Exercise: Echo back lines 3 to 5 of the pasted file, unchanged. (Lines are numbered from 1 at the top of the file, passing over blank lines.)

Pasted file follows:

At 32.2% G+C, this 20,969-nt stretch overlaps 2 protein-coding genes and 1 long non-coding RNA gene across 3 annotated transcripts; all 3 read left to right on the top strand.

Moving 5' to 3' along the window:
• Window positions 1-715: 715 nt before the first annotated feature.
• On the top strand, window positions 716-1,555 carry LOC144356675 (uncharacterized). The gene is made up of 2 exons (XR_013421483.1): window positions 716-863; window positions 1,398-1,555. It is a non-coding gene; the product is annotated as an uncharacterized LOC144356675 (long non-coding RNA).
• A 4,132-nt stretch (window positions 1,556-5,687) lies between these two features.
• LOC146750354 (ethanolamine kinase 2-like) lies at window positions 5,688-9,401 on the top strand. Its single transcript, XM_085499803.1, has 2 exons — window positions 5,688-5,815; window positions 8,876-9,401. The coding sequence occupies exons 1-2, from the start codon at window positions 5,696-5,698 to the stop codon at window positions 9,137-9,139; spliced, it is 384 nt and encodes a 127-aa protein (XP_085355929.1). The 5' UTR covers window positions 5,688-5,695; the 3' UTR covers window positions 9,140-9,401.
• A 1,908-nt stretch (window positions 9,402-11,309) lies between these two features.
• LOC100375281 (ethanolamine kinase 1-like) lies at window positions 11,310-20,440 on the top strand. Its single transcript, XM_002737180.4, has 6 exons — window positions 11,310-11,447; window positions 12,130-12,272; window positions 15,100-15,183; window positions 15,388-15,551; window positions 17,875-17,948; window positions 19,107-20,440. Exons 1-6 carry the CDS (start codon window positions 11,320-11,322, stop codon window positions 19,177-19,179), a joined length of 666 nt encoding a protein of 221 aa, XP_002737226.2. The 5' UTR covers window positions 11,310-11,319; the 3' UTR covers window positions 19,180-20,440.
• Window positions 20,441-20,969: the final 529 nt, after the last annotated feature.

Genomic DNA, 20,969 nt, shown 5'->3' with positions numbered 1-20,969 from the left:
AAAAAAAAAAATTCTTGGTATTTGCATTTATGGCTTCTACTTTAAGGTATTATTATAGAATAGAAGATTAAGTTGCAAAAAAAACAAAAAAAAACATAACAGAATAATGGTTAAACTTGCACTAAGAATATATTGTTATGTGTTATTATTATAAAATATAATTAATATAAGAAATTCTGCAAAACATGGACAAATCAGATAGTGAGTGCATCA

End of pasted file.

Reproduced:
• Window positions 1-715: 715 nt before the first annotated feature.
• On the top strand, window positions 716-1,555 carry LOC144356675 (uncharacterized). The gene is made up of 2 exons (XR_013421483.1): window positions 716-863; window positions 1,398-1,555. It is a non-coding gene; the product is annotated as an uncharacterized LOC144356675 (long non-coding RNA).
• A 4,132-nt stretch (window positions 1,556-5,687) lies between these two features.